Happy Earth Day! Every year, April 22 is a day to appreciate and preserve the beauty of our world, which has not only supported life as we know it, but has also stirred our imaginations and inspired many writers throughout history. As astronomer and author Carl Sagan put it, in his book Pale Blue Dot, “Our planet is a lonely speck in the great enveloping cosmic dark. In our obscurity, in all this vastness, there is no hint that help will come from elsewhere to save us from ourselves. The Earth is the only world known so far to harbor life…Like it or not, for the moment the Earth is where we make our stand.”
Today, we take a look at five writers who understood this sentiment. They admired and respected the beauty of the natural world and wrote about it with elegance and reverence. Through their words they were able to not only convey the wonders of nature, but also effectively argue for the necessity of preserving it. These writers recognized, as Sagan did too, that it is “our responsibility to deal more kindly with one another, and to preserve and cherish the pale blue dot, the only home we’ve ever known.”
HENRY DAVID THOREAU
“We need the tonic of wildness…we can never have enough of nature.”
Henry David Thoreau, one of America’s original hipsters, was praising nature way before it was cool. He famously lived in a cabin in the woods for two years on land owned by his friend, mentor and fellow nature-lover Ralph Waldo Emerson. Thoreau’s time in the cabin at Walden Pond inspired him to write his classic book Walden, which reflects his views that living simply in nature and being self-reliant are vital to human growth and happiness. Published in 1854, Walden also expresses the perils of westward expansion, which at the time was becoming more and more prevalent.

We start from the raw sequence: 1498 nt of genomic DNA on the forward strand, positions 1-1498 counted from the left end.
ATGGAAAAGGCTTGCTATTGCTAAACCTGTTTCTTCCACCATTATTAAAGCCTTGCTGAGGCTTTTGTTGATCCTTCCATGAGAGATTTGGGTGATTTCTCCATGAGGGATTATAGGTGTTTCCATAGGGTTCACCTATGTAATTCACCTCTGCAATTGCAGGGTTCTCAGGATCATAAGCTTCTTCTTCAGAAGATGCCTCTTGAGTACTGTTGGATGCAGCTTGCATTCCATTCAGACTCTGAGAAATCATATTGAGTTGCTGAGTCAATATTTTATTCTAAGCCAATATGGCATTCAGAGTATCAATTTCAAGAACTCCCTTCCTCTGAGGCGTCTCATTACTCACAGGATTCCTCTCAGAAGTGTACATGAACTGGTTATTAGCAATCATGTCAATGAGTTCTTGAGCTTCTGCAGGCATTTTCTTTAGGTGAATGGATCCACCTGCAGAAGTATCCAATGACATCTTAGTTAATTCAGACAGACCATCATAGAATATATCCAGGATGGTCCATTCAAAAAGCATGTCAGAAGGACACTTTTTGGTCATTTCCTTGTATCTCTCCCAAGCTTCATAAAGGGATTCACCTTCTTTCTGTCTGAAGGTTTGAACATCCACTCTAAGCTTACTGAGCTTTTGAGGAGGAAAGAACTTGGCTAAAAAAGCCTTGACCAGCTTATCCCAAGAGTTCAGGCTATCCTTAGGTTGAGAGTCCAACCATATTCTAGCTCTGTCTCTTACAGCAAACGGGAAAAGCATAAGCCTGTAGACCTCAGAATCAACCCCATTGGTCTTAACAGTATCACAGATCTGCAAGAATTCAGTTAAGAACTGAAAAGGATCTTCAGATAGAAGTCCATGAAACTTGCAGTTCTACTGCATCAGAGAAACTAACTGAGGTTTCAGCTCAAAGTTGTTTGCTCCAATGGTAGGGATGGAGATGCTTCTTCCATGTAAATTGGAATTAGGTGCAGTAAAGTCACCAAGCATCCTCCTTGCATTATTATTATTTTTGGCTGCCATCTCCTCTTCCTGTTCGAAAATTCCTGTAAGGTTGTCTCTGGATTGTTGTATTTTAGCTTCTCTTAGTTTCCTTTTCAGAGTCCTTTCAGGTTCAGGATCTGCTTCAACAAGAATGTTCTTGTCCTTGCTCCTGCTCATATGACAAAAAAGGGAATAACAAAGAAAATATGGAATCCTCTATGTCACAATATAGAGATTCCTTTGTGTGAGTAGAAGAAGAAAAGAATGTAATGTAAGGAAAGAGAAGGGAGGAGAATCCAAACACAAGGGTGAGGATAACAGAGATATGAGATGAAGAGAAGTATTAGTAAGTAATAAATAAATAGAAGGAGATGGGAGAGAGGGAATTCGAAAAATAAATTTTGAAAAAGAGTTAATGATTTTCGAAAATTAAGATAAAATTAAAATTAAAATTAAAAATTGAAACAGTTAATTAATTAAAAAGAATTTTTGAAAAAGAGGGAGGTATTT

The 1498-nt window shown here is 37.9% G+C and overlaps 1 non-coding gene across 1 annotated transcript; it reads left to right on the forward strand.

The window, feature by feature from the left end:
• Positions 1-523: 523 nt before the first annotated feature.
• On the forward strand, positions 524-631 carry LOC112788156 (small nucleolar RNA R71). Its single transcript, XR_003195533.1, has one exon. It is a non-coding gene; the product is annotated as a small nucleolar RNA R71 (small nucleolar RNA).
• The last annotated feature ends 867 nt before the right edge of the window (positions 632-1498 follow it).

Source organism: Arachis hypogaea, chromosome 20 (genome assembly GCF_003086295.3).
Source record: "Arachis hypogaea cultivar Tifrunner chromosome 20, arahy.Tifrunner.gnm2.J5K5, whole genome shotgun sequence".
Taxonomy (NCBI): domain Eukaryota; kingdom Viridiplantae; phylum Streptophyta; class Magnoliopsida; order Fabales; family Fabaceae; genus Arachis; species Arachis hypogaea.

“We stand now where two roads diverge. But unlike the roads in Robert Frost’s familiar poem, they are not equally fair. The road we have long been traveling is deceptively easy, a smooth superhighway on which we progress with great speed, but at its end lies disaster. The other fork of the road — the one less traveled by — offers our last, our only chance to reach a destination that assures the preservation of the earth.”
Rachel Carson’s 1962 book Silent Spring is often credited with igniting an environmental movement, as it brought about environmental policy change and led to the creation of institutions like the Environmental Protection Agency. The book successfully argued for a ban on pesticides, as Carson’s writing was a moving and alarming portrait of what happens when poison is deliberately released into the natural world. In short, that poison eventually comes back to us. Carson conveyed this connectedness of nature and woke many people up to the urgent necessity of preserving nature.
“The wrongs done to trees, wrongs of every sort, are done in the darkness of ignorance and unbelief, for when the light comes, the heart of the people is always right.”